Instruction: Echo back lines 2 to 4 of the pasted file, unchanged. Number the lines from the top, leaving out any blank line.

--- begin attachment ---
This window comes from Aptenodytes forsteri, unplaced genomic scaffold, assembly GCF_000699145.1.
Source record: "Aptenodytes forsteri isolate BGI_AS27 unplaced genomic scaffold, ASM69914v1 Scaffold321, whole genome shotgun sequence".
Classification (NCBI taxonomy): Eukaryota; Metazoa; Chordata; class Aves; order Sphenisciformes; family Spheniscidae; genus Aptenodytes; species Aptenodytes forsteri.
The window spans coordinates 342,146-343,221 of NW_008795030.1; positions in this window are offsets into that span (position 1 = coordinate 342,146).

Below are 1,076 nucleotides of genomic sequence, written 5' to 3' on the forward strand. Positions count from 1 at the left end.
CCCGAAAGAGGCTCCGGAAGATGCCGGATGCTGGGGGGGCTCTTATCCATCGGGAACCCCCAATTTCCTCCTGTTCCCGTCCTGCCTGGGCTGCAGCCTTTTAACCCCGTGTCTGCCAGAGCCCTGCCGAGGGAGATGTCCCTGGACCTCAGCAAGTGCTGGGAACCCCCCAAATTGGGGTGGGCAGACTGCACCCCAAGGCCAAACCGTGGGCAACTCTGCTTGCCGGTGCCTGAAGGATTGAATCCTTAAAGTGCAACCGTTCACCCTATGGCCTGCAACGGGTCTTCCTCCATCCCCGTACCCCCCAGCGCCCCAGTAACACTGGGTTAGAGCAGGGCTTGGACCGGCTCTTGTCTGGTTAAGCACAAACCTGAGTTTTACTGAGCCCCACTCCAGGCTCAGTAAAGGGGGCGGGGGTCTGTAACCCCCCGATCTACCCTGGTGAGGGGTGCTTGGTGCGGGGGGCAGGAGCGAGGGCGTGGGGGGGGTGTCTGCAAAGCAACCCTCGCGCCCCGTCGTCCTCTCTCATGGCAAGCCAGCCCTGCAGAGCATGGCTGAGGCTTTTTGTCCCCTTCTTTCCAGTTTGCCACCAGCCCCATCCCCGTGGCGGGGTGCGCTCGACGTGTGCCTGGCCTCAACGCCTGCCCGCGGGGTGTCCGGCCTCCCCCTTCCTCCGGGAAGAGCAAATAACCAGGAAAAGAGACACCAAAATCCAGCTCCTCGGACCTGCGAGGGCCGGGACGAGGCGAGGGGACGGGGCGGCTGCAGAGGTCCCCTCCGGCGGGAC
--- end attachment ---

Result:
Source record: "Aptenodytes forsteri isolate BGI_AS27 unplaced genomic scaffold, ASM69914v1 Scaffold321, whole genome shotgun sequence".
Classification (NCBI taxonomy): Eukaryota; Metazoa; Chordata; class Aves; order Sphenisciformes; family Spheniscidae; genus Aptenodytes; species Aptenodytes forsteri.
The window spans coordinates 342,146-343,221 of NW_008795030.1; positions in this window are offsets into that span (position 1 = coordinate 342,146).